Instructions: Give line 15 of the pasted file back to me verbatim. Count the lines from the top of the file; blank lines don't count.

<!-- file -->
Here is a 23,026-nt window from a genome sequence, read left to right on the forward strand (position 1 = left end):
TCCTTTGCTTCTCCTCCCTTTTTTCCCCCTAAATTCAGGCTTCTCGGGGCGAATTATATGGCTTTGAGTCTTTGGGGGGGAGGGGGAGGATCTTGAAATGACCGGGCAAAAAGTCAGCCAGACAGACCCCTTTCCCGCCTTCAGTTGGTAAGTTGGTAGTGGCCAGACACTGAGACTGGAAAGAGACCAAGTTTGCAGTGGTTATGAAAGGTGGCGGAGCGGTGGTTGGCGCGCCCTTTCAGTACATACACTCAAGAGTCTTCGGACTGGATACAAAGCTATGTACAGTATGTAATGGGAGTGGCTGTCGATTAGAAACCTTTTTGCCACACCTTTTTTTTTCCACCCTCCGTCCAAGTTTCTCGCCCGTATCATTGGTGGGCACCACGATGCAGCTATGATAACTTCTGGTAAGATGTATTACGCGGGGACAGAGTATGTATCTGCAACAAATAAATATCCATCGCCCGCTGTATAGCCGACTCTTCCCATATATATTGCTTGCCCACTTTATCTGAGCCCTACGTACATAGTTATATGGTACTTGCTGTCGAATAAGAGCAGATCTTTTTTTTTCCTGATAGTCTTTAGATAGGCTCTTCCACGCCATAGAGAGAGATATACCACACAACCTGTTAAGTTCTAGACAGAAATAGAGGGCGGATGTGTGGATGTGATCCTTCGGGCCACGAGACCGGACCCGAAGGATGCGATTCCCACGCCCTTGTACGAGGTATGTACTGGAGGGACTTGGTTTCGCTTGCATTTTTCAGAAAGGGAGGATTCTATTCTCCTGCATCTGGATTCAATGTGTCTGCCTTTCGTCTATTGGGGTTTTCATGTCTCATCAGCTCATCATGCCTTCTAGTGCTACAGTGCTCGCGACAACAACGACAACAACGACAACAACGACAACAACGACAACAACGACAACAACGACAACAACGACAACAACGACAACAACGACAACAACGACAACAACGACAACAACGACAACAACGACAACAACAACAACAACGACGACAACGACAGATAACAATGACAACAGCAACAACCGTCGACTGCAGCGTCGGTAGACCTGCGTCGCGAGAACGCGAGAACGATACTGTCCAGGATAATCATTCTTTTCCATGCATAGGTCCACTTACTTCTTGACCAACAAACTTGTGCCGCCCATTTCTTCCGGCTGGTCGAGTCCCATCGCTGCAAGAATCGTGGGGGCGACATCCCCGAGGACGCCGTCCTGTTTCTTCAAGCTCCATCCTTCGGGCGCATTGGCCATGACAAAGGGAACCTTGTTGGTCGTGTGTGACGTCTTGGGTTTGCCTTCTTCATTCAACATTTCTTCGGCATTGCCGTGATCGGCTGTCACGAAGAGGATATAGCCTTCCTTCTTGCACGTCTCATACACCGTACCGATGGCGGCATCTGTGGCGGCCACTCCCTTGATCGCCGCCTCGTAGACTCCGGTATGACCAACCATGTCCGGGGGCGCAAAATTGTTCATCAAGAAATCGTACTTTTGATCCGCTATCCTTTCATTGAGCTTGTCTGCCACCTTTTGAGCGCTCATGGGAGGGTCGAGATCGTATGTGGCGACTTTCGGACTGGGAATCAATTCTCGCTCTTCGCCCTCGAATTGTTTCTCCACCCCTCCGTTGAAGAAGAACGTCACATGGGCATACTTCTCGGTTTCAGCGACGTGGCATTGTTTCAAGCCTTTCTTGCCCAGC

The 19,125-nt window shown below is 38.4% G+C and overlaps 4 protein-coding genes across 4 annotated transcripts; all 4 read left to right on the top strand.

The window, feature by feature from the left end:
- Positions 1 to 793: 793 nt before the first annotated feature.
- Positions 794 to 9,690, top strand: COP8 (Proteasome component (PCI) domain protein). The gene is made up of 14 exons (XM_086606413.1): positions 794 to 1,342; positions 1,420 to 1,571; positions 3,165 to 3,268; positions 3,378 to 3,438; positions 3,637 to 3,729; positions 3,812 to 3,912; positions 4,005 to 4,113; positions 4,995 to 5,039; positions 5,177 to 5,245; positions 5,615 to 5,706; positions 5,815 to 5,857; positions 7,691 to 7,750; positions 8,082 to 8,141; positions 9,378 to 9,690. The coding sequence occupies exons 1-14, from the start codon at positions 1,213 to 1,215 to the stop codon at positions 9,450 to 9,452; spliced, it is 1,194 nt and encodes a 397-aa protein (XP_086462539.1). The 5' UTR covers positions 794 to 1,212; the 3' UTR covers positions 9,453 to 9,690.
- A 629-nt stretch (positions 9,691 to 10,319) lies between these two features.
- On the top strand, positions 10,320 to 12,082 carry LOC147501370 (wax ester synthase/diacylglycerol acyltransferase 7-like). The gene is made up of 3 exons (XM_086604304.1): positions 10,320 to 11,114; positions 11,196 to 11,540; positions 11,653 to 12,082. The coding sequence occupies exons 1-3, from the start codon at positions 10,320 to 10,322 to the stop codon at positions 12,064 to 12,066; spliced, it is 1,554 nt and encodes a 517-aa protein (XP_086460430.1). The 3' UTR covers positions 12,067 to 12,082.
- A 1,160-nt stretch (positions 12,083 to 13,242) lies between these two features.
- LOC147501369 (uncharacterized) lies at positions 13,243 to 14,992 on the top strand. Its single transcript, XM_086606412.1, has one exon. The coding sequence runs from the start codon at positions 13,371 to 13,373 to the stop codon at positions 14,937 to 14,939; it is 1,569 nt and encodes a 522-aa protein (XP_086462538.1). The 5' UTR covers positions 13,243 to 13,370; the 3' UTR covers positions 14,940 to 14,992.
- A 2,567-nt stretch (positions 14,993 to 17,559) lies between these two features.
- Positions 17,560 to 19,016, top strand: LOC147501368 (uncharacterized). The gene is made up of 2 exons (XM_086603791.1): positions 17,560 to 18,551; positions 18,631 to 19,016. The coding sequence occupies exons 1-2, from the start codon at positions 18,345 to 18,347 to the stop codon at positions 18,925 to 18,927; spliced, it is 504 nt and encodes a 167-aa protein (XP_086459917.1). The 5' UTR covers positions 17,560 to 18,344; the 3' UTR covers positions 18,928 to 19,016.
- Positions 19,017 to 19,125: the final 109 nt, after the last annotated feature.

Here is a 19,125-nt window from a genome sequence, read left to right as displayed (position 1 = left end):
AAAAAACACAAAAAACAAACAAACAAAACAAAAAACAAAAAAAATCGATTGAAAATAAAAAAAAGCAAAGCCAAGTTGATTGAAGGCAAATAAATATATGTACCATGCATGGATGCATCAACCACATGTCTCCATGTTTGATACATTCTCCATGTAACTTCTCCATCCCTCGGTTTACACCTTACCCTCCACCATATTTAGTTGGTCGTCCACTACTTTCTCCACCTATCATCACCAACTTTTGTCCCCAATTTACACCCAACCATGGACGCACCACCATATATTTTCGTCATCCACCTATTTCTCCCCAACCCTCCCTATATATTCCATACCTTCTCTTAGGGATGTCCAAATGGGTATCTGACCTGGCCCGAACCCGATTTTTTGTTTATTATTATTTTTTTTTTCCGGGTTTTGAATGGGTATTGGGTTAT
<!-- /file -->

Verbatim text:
AAAAAACACAAAAAACAAACAAACAAAACAAAAAACAAAAAAAATCGATTGAAAATAAAAAAAAGCAAAGCCAAGTTGATTGAAGGCAAATAAATATATGTACCATGCATGGATGCATCAACCACATGTCTCCATGTTTGATACATTCTCCATGTAACTTCTCCATCCCTCGGTTTACACCTTACCCTCCACCATATTTAGTTGGTCGTCCACTACTTTCTCCACCTATCATCACCAACTTTTGTCCCCAATTTACACCCAACCATGGACGCACCACCATATATTTTCGTCATCCACCTATTTCTCCCCAACCCTCCCTATATATTCCATACCTTCTCTTAGGGATGTCCAAATGGGTATCTGACCTGGCCCGAACCCGATTTTTTGTTTATTATTATTTTTTTTTTCCGGGTTTTGAATGGGTATTGGGTTAT